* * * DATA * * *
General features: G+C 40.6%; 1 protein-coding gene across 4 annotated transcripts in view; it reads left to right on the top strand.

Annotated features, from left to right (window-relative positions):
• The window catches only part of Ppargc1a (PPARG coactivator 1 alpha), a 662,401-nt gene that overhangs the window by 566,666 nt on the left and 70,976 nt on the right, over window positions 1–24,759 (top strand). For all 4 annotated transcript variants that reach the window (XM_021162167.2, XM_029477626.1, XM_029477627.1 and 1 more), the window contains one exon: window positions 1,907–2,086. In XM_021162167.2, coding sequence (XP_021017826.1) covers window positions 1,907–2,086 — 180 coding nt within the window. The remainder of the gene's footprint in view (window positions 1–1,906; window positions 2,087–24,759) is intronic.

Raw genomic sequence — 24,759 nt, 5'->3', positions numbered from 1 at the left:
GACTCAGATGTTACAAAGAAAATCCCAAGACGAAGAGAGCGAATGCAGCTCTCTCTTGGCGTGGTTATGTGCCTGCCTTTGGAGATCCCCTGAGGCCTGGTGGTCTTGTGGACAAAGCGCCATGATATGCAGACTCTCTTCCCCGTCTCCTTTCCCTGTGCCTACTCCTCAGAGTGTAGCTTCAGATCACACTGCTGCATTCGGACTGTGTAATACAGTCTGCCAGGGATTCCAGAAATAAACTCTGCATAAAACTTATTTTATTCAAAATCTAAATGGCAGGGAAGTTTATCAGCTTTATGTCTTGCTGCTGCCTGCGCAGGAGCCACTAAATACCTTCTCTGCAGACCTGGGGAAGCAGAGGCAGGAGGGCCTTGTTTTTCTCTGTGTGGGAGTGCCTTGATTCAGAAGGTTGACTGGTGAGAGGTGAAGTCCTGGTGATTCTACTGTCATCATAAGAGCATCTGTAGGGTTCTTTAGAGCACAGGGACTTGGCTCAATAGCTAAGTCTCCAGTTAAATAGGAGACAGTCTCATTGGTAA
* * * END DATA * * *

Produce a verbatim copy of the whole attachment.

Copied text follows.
General features: G+C 40.6%; 1 protein-coding gene across 4 annotated transcripts in view; it reads left to right on the top strand.

Annotated features, from left to right (window-relative positions):
• The window catches only part of Ppargc1a (PPARG coactivator 1 alpha), a 662,401-nt gene that overhangs the window by 566,666 nt on the left and 70,976 nt on the right, over window positions 1–24,759 (top strand). For all 4 annotated transcript variants that reach the window (XM_021162167.2, XM_029477626.1, XM_029477627.1 and 1 more), the window contains one exon: window positions 1,907–2,086. In XM_021162167.2, coding sequence (XP_021017826.1) covers window positions 1,907–2,086 — 180 coding nt within the window. The remainder of the gene's footprint in view (window positions 1–1,906; window positions 2,087–24,759) is intronic.

Raw genomic sequence — 24,759 nt, 5'->3', positions numbered from 1 at the left:
GACTCAGATGTTACAAAGAAAATCCCAAGACGAAGAGAGCGAATGCAGCTCTCTCTTGGCGTGGTTATGTGCCTGCCTTTGGAGATCCCCTGAGGCCTGGTGGTCTTGTGGACAAAGCGCCATGATATGCAGACTCTCTTCCCCGTCTCCTTTCCCTGTGCCTACTCCTCAGAGTGTAGCTTCAGATCACACTGCTGCATTCGGACTGTGTAATACAGTCTGCCAGGGATTCCAGAAATAAACTCTGCATAAAACTTATTTTATTCAAAATCTAAATGGCAGGGAAGTTTATCAGCTTTATGTCTTGCTGCTGCCTGCGCAGGAGCCACTAAATACCTTCTCTGCAGACCTGGGGAAGCAGAGGCAGGAGGGCCTTGTTTTTCTCTGTGTGGGAGTGCCTTGATTCAGAAGGTTGACTGGTGAGAGGTGAAGTCCTGGTGATTCTACTGTCATCATAAGAGCATCTGTAGGGTTCTTTAGAGCACAGGGACTTGGCTCAATAGCTAAGTCTCCAGTTAAATAGGAGACAGTCTCATTGGTAA